The Queensland Consumers Association (a member of CFA) has made a written submission on the Draft National Preventative Heath Strategy.
The draft Strategy was released recently for comment and was developed following responses to a 2020 Consultation Paper, on which CFA made a submission.
The Vision is:
To improve the health of all Australians at all stages of life, through early intervention, better information, targeting risk factors and addressing the broader causes of poor health and wellbeing.
The Aims are:
- Australians have the best start in life.
- Australians live as long as possible in good health.
- Health equity for target populations.
- Investment in prevention is increased.
The Association’s submission included:
- Strong support for the development of the Strategy but emphasising the need to closely monitor implementation, to publicise progress and results, and to undertake periodic reviews and revisions.
- Noting that better information is only one of many actions needed to assist consumers to be capable (i.e. have the capability) of making the many changes required to achieve many of the Strategy’s aims.
- Noting the need for adequate public funding to ensure that community groups are able to play their part in achieving the Vision.
- Emphasising the need for more and better consumer education (including in schools).
- Noting the need to recognise and mention that regulation can have an important role to play in achieving some health preventive objectives.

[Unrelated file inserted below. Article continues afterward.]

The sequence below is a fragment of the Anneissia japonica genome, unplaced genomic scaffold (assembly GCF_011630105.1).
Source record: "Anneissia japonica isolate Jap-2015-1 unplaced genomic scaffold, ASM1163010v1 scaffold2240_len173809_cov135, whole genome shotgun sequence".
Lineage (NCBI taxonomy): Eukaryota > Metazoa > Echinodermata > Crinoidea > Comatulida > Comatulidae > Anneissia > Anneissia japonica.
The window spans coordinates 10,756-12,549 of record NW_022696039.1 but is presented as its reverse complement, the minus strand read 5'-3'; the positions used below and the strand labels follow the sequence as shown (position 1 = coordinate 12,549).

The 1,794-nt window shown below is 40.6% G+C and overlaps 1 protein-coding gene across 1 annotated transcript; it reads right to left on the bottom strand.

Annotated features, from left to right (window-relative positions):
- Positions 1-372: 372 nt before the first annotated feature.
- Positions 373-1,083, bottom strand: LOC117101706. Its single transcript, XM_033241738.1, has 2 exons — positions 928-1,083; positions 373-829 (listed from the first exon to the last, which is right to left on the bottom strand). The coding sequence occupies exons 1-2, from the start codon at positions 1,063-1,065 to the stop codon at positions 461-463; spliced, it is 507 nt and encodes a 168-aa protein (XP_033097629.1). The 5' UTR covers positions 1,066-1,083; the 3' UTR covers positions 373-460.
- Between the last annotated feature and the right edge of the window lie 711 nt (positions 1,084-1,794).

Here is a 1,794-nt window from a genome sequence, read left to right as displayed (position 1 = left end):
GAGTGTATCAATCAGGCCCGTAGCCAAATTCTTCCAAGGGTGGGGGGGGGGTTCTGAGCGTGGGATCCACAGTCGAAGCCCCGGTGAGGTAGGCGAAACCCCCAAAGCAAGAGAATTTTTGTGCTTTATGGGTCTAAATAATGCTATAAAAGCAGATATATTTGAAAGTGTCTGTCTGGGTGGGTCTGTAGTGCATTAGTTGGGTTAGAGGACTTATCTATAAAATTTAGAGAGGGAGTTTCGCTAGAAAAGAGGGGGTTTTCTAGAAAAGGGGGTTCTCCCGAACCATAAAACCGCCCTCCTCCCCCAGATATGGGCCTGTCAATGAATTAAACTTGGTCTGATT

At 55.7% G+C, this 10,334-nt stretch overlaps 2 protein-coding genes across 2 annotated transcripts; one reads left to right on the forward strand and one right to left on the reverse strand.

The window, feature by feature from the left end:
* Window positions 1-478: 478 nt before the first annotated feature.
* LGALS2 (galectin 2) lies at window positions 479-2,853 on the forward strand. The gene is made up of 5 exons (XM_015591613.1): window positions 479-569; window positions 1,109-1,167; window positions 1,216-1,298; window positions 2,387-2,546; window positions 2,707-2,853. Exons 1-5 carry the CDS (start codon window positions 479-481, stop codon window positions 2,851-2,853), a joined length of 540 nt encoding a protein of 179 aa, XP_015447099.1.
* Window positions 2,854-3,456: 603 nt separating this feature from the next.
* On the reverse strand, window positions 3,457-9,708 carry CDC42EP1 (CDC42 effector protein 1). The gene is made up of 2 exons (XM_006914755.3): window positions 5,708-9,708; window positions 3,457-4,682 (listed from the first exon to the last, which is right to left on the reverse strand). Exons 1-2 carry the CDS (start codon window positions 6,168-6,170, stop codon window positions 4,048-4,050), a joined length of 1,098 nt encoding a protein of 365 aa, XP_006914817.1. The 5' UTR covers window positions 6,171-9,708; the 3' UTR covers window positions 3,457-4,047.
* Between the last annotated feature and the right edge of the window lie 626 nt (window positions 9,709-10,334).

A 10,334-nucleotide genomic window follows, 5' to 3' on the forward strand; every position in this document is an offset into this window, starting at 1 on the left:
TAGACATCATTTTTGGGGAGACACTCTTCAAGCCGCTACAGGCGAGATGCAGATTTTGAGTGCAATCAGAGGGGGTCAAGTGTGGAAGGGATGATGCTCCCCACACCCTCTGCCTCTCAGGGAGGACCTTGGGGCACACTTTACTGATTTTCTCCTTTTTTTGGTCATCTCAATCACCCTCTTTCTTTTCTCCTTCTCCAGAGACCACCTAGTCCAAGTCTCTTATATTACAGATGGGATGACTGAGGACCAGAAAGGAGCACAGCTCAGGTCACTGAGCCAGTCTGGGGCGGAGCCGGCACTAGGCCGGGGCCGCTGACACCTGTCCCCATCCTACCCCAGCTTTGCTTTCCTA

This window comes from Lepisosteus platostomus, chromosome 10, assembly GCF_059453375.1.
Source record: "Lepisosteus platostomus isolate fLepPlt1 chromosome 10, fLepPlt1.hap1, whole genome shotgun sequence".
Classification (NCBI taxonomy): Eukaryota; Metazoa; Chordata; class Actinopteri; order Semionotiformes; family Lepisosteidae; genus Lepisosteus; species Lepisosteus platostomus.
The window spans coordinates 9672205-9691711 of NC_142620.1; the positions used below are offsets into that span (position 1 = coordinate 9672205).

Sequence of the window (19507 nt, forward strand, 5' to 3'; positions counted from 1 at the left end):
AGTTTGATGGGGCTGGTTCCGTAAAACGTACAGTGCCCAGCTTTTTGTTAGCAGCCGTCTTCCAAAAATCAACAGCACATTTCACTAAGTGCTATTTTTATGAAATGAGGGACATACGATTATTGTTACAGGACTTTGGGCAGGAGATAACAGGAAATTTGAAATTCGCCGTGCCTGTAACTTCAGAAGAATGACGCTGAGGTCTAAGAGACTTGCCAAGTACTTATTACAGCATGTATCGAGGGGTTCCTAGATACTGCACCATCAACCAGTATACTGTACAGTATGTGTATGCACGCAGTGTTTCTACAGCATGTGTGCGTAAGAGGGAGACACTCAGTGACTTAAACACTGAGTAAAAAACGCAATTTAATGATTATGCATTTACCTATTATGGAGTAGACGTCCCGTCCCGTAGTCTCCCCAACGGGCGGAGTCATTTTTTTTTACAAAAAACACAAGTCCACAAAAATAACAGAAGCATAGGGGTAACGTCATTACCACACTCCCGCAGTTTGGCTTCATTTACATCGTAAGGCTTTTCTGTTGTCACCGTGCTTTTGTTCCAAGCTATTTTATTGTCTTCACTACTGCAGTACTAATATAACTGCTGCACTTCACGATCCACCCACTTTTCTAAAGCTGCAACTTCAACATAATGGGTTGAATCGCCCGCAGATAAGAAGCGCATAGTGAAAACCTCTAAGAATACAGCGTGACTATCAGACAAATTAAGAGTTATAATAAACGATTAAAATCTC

- Strong support for the stated need to protect actions from undue influence by any form of vested commercial interest and suggesting that the adverse effects of commercial marketing and advertising mentioned be expanded to include on services and behaviours, not just on products.
- Recommending that consideration be given to using the word “health capability” rather than “health literacy” since capability is much more comprehensive and indicative of the policy objective than literacy.
- Strong support for the expansion of the focus areas to include the inclusion of Protecting Mental Health.
- Welcoming the recognition of the importance of reducing overweight and obesity levels.
- Noting that one of the Policy achievements by 2030 is “promotion of the NHMRC alcohol guidelines” and emphasising that to obtain high levels of consumer use of the guidelines consumers need to be aware of, understand, and able to apply the concept of the Standard Drink (SD).
- Recommending that the targets for achievements by 2030 for Reducing alcohol and other drug harm should include:
- Major improvements in the quality of the mandatory information (especially in the quality and consistency of display) on total SD’s in packaged alcoholic beverages.
- Requiring the provision of the the SD content of a typical serve of an alcoholic drink.
- Increased expenditure on effective consumer education on what SDs are and how information about them can be used to reduce alcohol related harms.
- Recommending that the targets for achievements by 2030 for Improving access to, and the consumption of, a healthy diet should include:
- Mandatory provision of energy content information for alcoholic beverages because alcoholic beverages account for a significant proportion of the energy consumption of many consumers yet providers are not required to provide any information about energy content.
It is anticipated that the final Strategy will be launched in mid-2021.
Ian Jarratt, Queensland Consumers Association